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Mol Biochem Parasitol. 2000 Apr 30;108(1):67-78.

Expression of Plasmodium falciparum trimeric G proteins and their involvement in switching to sexual development.

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Wellcome Trust Centre for the Epidemiology of Infectious Disease, Department of Zoology, University of Oxford, South Parks Road, Oxford, UK.


Both cholera and pertussis toxins were used to label and study the expression of heterotrimeric G protein alpha subunits in Plasmodium falciparum extracts. Expression of these proteins is developmentally regulated throughout the erythrocytic cycle with peak expression during early asexual development and in mature sexual stages. Treatment of P. falciparum cultures with cholera toxin causes an increase in conversion to sexual development, and at the same concentration has a marginal inhibitory effect on asexual growth and division. Through precise synchronisation of the parasites' asexual cell cycle, we have defined the period of sensitivity to this induction at around the time of invasion, one cycle before the development of the sexual form. Fluorescent microscopy confirmed that access of the toxin to the parasite is limited to the invasive form - the free merozoite, while further labelling studies revealed expression of a single G protein alpha subunit in these stages. These observations are consistent with the view that a G protein-dependent signal transduction pathway is involved in coupling the parasite's environment to commitment to sexual development (gametocytogenesis). This means of artificially stimulating the pathways leading to sexual development can now be used to biochemically follow the activation of the signalling pathways involved.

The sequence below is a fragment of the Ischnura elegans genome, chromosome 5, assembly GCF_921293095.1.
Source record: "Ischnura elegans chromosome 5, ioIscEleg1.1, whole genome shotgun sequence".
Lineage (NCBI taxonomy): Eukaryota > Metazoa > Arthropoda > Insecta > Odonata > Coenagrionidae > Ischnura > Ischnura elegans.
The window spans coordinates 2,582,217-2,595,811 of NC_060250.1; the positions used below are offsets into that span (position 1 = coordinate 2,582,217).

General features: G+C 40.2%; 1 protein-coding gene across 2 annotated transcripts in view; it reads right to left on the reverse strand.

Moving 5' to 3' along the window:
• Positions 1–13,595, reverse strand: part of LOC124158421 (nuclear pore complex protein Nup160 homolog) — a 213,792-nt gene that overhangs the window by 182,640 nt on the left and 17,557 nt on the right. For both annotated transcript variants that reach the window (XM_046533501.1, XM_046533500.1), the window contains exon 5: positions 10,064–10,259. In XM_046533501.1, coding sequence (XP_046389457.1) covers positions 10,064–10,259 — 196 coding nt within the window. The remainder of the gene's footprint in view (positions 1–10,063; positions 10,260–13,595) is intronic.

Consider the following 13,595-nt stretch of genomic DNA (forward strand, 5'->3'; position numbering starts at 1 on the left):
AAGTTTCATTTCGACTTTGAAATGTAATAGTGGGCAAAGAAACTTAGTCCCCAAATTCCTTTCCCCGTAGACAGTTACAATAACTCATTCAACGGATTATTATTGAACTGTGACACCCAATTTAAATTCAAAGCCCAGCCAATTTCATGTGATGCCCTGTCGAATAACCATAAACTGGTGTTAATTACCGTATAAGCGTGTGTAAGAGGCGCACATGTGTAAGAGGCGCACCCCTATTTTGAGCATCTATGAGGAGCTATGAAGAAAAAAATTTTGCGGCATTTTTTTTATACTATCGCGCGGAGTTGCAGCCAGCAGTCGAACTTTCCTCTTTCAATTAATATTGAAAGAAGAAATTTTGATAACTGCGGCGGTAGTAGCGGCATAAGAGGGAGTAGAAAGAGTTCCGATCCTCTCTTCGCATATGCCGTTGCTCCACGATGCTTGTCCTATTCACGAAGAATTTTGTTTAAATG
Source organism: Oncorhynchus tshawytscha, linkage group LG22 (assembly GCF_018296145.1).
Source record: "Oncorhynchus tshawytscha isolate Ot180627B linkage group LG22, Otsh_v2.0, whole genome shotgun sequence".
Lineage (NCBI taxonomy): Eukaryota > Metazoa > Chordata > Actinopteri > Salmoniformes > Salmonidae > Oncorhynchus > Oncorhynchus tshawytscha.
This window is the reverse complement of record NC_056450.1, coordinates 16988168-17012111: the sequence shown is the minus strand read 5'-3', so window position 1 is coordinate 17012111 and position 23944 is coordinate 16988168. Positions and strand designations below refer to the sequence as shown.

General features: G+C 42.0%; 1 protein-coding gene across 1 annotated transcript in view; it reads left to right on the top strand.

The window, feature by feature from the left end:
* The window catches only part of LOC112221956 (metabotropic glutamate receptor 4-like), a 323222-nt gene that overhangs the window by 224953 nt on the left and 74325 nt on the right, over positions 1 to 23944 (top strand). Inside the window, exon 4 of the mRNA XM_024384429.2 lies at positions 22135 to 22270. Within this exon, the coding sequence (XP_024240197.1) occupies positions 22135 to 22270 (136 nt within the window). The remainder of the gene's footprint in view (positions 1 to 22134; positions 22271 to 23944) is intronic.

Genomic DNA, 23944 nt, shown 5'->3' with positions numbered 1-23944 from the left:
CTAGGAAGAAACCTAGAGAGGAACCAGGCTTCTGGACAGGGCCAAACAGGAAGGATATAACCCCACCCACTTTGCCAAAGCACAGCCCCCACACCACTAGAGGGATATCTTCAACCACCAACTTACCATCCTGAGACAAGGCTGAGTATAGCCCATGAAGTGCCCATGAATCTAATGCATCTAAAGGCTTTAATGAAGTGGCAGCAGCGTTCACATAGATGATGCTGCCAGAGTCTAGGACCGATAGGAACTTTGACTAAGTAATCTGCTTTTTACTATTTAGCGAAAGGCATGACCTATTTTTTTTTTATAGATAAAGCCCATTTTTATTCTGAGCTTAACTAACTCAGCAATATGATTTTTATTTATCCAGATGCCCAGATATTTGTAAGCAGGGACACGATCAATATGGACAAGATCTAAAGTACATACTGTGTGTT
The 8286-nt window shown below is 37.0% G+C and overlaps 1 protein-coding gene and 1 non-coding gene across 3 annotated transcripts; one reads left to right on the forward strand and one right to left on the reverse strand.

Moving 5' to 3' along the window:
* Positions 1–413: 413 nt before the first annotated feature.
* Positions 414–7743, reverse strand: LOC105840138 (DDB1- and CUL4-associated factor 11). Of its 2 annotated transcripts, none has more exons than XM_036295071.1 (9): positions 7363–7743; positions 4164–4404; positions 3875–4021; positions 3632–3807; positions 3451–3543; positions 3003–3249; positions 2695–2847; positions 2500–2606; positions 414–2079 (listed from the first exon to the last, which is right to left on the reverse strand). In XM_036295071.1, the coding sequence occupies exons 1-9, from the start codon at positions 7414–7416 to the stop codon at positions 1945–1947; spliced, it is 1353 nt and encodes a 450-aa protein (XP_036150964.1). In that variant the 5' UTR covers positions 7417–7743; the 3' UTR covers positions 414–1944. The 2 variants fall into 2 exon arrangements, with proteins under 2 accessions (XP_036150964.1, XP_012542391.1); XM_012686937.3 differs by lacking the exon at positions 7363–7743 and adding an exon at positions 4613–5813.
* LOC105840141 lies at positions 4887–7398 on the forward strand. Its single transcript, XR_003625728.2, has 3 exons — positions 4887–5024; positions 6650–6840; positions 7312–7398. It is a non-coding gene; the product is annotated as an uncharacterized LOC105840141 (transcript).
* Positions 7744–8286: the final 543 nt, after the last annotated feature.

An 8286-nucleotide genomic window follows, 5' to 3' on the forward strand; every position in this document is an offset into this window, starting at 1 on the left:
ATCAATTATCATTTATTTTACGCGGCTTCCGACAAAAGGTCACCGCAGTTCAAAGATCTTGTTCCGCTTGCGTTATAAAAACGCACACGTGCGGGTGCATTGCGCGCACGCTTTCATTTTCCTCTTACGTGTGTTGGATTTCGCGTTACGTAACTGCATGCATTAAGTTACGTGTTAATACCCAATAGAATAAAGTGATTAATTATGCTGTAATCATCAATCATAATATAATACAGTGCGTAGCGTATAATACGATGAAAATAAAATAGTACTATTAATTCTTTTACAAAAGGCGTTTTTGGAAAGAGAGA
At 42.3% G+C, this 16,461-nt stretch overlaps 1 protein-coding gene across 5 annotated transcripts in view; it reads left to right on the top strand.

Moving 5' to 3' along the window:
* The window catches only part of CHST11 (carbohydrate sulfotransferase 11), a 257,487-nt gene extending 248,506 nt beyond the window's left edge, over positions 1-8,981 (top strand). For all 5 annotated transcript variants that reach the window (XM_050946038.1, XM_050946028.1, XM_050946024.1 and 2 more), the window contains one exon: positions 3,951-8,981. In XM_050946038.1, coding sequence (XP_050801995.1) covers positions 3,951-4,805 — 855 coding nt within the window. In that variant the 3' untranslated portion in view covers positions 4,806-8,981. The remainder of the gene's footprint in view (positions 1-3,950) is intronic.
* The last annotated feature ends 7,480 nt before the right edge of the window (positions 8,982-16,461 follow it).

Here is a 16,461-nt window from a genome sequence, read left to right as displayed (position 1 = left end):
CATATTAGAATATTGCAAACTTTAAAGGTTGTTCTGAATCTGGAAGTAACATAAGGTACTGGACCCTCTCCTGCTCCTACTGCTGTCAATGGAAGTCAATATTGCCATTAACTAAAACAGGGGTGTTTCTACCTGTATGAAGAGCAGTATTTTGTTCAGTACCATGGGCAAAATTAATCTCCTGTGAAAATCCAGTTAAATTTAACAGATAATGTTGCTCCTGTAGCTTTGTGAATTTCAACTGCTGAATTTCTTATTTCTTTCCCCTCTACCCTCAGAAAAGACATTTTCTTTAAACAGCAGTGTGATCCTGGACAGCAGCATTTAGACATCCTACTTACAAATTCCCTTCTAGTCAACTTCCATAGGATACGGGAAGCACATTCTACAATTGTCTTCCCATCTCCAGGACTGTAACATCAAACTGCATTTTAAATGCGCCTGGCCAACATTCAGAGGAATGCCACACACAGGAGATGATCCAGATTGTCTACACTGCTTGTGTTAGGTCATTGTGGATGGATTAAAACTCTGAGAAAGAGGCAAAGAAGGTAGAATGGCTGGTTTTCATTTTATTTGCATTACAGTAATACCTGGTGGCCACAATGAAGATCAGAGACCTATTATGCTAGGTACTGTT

[Indexed for MEDLINE]

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